Ironically, this case happened in Monroeville, Alabama, the setting for Harper Lee’s To Kill a Mockingbird. In the story, Tom Robinson, the innocent black man, is convicted despite the efforts of the white lawyer Atticus Finch. McMillan was freed after six years on death row.
The story did not end happily, however. He was never able to resume his business, and he was traumatized by his experience. Stevenson said it may have contributed to early-onset dementia. He tells of McMillan in his nursing home, thinking he is back on death row.
The McMillan case was in the late 1980s and early 1990s. But such things are not a thing of the past. The Equal Justice Initiative recently won the release of Anthony Ray Hinton, who spent 30 years in prison for a murder he did not commit.
One of the most touching cases is Avery Jenkins. His father had been murdered before he was born, his mother had died of a drug overdose before he was one, and he was in 19 different foster homes by the time he was eight. When he was 10, his foster mother, tired of caring for him, took him into the woods, tied him to a tree and left him there; hunters found him three days later. At age 13, he was addicted to drugs. At 15, he was having seizures and psychotic episodes. At 17, he was homeless.
At age 20, he thought he was being pursued by demons and wandered into a strange house, where he stabbed and killed an elderly man, thinking he was a demon. Yet he was sentenced to death as if he had been sane and responsible for his actions.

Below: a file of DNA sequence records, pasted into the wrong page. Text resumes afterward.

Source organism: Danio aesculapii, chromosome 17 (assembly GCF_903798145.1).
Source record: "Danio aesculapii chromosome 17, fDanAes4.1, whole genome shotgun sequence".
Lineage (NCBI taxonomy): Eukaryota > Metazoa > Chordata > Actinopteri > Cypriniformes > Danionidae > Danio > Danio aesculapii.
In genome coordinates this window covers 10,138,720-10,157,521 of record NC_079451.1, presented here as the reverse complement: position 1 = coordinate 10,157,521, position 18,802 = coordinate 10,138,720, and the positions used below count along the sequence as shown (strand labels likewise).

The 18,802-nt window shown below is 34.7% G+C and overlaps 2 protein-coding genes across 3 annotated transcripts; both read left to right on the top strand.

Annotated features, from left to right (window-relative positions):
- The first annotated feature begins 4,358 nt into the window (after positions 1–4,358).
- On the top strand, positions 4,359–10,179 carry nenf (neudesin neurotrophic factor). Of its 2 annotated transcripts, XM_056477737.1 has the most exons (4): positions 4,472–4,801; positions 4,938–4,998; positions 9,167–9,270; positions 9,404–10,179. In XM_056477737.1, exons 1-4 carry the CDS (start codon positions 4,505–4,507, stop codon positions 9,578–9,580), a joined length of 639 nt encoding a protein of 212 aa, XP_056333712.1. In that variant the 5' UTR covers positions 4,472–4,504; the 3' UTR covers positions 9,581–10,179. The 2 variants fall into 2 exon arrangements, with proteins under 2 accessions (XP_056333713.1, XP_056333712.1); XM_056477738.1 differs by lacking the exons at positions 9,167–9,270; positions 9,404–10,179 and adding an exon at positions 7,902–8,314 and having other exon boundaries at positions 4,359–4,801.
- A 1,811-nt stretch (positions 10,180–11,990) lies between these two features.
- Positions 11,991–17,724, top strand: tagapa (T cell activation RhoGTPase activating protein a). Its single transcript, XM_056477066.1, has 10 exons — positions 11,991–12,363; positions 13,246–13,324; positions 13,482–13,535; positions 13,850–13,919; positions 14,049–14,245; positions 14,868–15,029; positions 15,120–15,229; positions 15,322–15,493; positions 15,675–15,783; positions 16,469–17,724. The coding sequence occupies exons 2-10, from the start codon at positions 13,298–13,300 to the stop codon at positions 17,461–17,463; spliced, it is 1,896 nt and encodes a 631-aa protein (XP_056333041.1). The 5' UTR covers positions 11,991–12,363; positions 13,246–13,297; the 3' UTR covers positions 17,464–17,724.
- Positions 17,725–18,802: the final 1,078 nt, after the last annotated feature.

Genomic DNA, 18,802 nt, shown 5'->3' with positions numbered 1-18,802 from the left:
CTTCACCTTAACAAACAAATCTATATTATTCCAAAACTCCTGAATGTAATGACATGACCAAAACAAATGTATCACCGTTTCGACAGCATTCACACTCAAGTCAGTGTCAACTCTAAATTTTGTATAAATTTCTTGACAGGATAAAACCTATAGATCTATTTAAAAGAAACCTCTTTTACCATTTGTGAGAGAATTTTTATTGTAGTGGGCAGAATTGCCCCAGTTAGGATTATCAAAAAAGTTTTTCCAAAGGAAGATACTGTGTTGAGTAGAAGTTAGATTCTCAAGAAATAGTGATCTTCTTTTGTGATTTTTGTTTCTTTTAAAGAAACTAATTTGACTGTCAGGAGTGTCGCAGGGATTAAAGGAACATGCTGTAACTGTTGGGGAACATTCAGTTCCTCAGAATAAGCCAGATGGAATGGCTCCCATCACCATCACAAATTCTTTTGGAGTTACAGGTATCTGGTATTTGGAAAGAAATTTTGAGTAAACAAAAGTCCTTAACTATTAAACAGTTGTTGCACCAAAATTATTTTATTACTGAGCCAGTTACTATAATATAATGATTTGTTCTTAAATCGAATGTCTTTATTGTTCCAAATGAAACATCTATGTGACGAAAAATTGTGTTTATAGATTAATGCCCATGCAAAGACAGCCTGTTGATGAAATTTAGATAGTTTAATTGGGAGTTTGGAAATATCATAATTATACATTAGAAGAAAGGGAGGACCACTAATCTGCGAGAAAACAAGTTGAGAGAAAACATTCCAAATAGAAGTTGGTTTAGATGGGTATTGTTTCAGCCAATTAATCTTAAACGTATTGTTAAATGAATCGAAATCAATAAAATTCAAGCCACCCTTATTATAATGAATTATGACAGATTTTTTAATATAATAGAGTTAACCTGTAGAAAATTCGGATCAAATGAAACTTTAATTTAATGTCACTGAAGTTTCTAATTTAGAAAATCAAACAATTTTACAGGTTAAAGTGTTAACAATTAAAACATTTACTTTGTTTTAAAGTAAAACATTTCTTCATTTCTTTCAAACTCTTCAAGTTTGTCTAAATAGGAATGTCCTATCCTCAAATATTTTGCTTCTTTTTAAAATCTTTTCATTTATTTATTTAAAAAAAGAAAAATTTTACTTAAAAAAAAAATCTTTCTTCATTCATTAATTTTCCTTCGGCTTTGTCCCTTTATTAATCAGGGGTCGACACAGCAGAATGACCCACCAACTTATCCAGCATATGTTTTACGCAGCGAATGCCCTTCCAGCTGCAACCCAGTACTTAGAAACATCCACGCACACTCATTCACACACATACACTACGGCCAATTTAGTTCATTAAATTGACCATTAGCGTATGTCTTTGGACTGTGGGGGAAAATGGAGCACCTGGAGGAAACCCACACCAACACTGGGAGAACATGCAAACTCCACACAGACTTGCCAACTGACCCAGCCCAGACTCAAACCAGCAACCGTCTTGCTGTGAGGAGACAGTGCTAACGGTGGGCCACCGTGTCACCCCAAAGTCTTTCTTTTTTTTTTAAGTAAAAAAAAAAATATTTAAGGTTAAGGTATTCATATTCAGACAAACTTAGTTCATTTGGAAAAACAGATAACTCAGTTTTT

When Stevenson went to interview Jenkins, he saw a pickup truck outside the prison, covered with Confederate flag decals and bumper stickers about Southern identity, including “If I had known it was going to be like this, I would have picked my own damn cotton.”
The correctional officer in charge took Stevenson by the arm and told him he wanted him to know that this was his pickup truck. Then he required Stevenson to remove all his clothes and submit to a complete body search.
All Jenkins wanted talk about in his interviews with Stevenson was whether he had brought him a chocolate milk shake. He never could bring him one, because that was contrary to prison regulations
The same correctional officer was in charge of transporting Jenkins to court when Stevenson argued for a change of sentence, on the grounds that his previous lawyers had not been able to bring up all the mitigating circumstances. In the end he got him off death row and into a place where he could get mental health treatment.
When Stevenson visited Jenkins after the hearing, the correctional officer’s attitude had completely changed. He said he had listened to Stevenson’s arguments in court. He remembered how he had grown up in foster homes himself and been abused as a child. He told Stevenson he had a lot of pent-up anger still. But he said he now appreciated there were other people in the world who had had it even worse than he did.
And, he said, he made an illegal stop on the way back to the prison and bought Avery Jenkins his chocolate milk shake.
Toward the end of the book Stevenson tells of encountering an elderly black woman in a courtroom in New Orleans. She told him that her 16-year-old grandson had been murdered 15 years before. She watched the trial, conviction and sentencing of her grandson’s killers, but this didn’t ease the pain of her loss.
Another woman in the courtroom let her lean on her, and that did help. So since then she visited courtrooms to offer to let people in pain lean on her.
She told Stevenson he is a “stone catcher.” In the Gospel story of the woman taken in adultery, Jesus said, “Let him who is without sin cast the first stone.” Today, she said, people are so unforgiving that they cast stones anyway, so people like herself and Stevenson have to be stone catchers.
One Lawyer’s Fight for Young Blacks and ‘Just Mercy,’ an interview with Bryan Stevenson for National Public Radio.
‘Just Mercy’ by Bryan Stevenson, a review by Ted Conover for The New York Times.
The Disgrace of Our Criminal Justice by David Cole for the New York Review of Books.